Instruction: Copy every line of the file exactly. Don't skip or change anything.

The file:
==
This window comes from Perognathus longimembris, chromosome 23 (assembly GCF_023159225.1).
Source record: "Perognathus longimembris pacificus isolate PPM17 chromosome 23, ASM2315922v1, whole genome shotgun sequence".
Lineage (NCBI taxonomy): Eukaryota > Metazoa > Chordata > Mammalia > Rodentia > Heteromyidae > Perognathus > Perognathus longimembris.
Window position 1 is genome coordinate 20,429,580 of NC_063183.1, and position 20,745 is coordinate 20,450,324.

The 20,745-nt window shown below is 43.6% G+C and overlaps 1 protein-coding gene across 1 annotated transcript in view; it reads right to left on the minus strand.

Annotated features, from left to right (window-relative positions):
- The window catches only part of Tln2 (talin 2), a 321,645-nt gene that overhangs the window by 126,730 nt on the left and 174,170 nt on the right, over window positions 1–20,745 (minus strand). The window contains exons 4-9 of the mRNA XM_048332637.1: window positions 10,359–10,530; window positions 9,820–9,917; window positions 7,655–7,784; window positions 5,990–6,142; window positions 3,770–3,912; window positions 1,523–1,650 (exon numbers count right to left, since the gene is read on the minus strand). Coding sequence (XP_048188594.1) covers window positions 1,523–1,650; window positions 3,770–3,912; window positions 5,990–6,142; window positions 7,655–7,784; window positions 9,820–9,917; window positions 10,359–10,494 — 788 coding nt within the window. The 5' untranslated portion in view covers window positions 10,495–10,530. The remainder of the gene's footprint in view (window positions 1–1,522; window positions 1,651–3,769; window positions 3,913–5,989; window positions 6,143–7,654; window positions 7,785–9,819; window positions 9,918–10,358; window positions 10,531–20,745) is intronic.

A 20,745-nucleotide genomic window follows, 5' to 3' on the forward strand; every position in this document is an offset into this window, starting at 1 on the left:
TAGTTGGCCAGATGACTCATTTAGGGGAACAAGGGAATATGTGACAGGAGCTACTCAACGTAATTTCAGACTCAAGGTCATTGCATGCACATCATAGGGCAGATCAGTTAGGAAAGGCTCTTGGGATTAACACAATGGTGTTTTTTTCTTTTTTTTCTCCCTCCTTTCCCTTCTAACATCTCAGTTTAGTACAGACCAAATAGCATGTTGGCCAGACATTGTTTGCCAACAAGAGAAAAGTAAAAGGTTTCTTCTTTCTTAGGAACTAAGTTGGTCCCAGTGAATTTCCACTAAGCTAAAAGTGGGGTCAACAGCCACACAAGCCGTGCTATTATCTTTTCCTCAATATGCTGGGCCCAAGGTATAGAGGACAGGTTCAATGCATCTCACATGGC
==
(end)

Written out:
This window comes from Perognathus longimembris, chromosome 23 (assembly GCF_023159225.1).
Source record: "Perognathus longimembris pacificus isolate PPM17 chromosome 23, ASM2315922v1, whole genome shotgun sequence".
Lineage (NCBI taxonomy): Eukaryota > Metazoa > Chordata > Mammalia > Rodentia > Heteromyidae > Perognathus > Perognathus longimembris.
Window position 1 is genome coordinate 20,429,580 of NC_063183.1, and position 20,745 is coordinate 20,450,324.

The 20,745-nt window shown below is 43.6% G+C and overlaps 1 protein-coding gene across 1 annotated transcript in view; it reads right to left on the minus strand.

Annotated features, from left to right (window-relative positions):
- The window catches only part of Tln2 (talin 2), a 321,645-nt gene that overhangs the window by 126,730 nt on the left and 174,170 nt on the right, over window positions 1–20,745 (minus strand). The window contains exons 4-9 of the mRNA XM_048332637.1: window positions 10,359–10,530; window positions 9,820–9,917; window positions 7,655–7,784; window positions 5,990–6,142; window positions 3,770–3,912; window positions 1,523–1,650 (exon numbers count right to left, since the gene is read on the minus strand). Coding sequence (XP_048188594.1) covers window positions 1,523–1,650; window positions 3,770–3,912; window positions 5,990–6,142; window positions 7,655–7,784; window positions 9,820–9,917; window positions 10,359–10,494 — 788 coding nt within the window. The 5' untranslated portion in view covers window positions 10,495–10,530. The remainder of the gene's footprint in view (window positions 1–1,522; window positions 1,651–3,769; window positions 3,913–5,989; window positions 6,143–7,654; window positions 7,785–9,819; window positions 9,918–10,358; window positions 10,531–20,745) is intronic.

A 20,745-nucleotide genomic window follows, 5' to 3' on the forward strand; every position in this document is an offset into this window, starting at 1 on the left:
TAGTTGGCCAGATGACTCATTTAGGGGAACAAGGGAATATGTGACAGGAGCTACTCAACGTAATTTCAGACTCAAGGTCATTGCATGCACATCATAGGGCAGATCAGTTAGGAAAGGCTCTTGGGATTAACACAATGGTGTTTTTTTCTTTTTTTTCTCCCTCCTTTCCCTTCTAACATCTCAGTTTAGTACAGACCAAATAGCATGTTGGCCAGACATTGTTTGCCAACAAGAGAAAAGTAAAAGGTTTCTTCTTTCTTAGGAACTAAGTTGGTCCCAGTGAATTTCCACTAAGCTAAAAGTGGGGTCAACAGCCACACAAGCCGTGCTATTATCTTTTCCTCAATATGCTGGGCCCAAGGTATAGAGGACAGGTTCAATGCATCTCACATGGC